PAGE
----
Above: Jo Weldon performing at The Burlesque Hall of Fame.
Photo by Tigz Rice.
Many students come to my classes with the intention to perform professionally. Not all who want to perform want to become fulltime performers, but they'd like to get onstage now and then.
I work in the field of what I call "Independent Burlesque," where most performers are creating individual acts that then get booked into variety or burlesque shows. People also sometimes hear about a theme for a show and then create an act based on that theme, or start producing a show for which they then create acts. There are as many different approaches as there are people to come up with them. However, for this article, let's focus on what most of my students are asking me about, which is how to get booked as a solo performer in a burlesque show that already exists. I'll also be focusing mostly on how things work in New York. Traveling to work is a separate topic, but I'll have an article about that too!
You can do the following steps in a different order, but this is a common format that works for a lot of people.
1) Think about what you like about burlesque and what inspires you and what kinds of acts you'd like to create.
2) Create those acts! Train yourself or take classes. Don't know how? The Burlesque Handbook is a good place to start. You can buy the ebook as soon as you read this article and start immediately -- just do a search for it on your favorite bookstore or library website, or you can order the hard copy and wait a few days. This book has full guidelines on creating a routine and includes tips on how to choose a stage name, select music, develop costumes, do choreography, make pasties, and get gigs.
3) Make sure you have a unique stage name! See this article for more information.
4) Set up social media and email with your stage name. If your stage name is already taken on social media or email, you may not have a unique-enough name.
5) Now that you're a stage name on social media, follow a bunch of burlesque performers and producers who interest you.
6) See if there are shows that include the kind of burlesque you want to do. Research online for burlesque shows in your area. Go to them if you can -- that way you can get a sense of the show and network with the other performers who are bound to be in the audience! Feel free to tell them you're thinking about performing, but don't be pushy or overwhelm them all the details about what inspired you and what you plan to do. Be both enthusiastic and elegant.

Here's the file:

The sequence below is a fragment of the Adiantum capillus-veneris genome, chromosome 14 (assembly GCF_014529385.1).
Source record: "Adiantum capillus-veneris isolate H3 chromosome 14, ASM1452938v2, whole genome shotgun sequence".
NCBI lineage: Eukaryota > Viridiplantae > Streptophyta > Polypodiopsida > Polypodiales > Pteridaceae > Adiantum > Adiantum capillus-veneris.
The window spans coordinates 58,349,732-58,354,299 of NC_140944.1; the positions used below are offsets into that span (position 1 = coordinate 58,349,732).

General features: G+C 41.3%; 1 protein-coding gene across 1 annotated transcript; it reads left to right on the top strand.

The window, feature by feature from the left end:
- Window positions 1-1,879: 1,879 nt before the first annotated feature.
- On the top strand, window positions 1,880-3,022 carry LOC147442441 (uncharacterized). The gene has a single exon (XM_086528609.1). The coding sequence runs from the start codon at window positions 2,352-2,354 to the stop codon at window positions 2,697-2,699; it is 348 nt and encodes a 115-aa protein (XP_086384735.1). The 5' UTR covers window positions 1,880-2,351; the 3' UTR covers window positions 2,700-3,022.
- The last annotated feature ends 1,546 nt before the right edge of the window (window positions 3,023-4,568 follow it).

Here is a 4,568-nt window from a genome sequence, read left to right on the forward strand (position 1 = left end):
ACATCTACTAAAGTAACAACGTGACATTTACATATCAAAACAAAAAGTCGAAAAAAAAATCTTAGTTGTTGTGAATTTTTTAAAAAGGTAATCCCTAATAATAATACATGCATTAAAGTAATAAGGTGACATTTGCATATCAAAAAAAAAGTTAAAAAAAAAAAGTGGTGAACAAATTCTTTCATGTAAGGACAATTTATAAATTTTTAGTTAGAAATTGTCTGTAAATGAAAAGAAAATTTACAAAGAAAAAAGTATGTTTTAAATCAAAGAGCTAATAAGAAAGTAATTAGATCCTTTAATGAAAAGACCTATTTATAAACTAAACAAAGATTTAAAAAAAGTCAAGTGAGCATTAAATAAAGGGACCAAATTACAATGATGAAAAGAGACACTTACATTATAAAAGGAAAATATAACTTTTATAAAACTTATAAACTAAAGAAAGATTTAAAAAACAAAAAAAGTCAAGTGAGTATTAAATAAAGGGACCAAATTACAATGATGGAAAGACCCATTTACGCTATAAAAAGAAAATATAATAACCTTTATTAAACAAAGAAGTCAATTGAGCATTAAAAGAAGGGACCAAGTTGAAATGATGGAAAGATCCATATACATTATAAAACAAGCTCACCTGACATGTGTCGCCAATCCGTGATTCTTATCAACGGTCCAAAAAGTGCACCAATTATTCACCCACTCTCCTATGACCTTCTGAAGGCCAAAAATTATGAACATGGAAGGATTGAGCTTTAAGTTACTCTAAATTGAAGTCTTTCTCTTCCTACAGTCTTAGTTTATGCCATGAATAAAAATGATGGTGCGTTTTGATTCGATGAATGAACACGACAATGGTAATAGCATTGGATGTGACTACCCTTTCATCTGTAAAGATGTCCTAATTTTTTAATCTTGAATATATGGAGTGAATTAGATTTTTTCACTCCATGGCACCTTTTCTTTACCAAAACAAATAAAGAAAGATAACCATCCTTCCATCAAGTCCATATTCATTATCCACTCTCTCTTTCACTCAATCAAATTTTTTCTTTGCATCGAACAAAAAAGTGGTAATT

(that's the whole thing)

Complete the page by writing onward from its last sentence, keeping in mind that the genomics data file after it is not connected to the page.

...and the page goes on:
7) You can start out as a stage kitten, which is a great way to network and learn backstage.
8) If there aren't any shows that do what you want to do, look for burlesque groups on Facebook in your area and see if any other performers want to develop one. Be sure you know a bit about what's going on in your area before you go about making bold statements like, "I want to do the first burlesque show with live rock music in Seattle!" Um, you'd be far from the first. Just take it easy, be respectful, and don't burn any bridges with ignorance or over-enthusiasm. When in doubt, simply ask, "Is anybody in Seattle doing live music shows?"
9) When you start performing, be easy to work with: send your music on time labeled as requested in the format requested, show up for the gig on time, don't ask questions that are answered in the show emails, and treat everyone with respect backstage, on stage, in the audience, and tip the people who work at the venue. Also, don't get wasted the first time you perform with a given producer or venue, trust me. Many burlesque producers have thanked me for including a chapter on backstage etiquette in The Burlesque Handbook. Having good backstage manners will take you far!
10) Thank producers for every gig. If you tag them on social media and talk sincerely about what a great time you had and how awesome they were and how fabulous the audience and venue were, you'll be making friends.
There are articles on this blog related to all of the things I suggested above. Use the search box at the top of the blog to find articles on every topic, from which shoes to wear to how to make a headdress.
That's enough to get anybody started! Got questions? Different points of view? A topic you'd like me to cover on this blog? Comments are open!
Want more? Check out this presentation on how to get your first gigs in burlesque!
Article by Jo Weldon.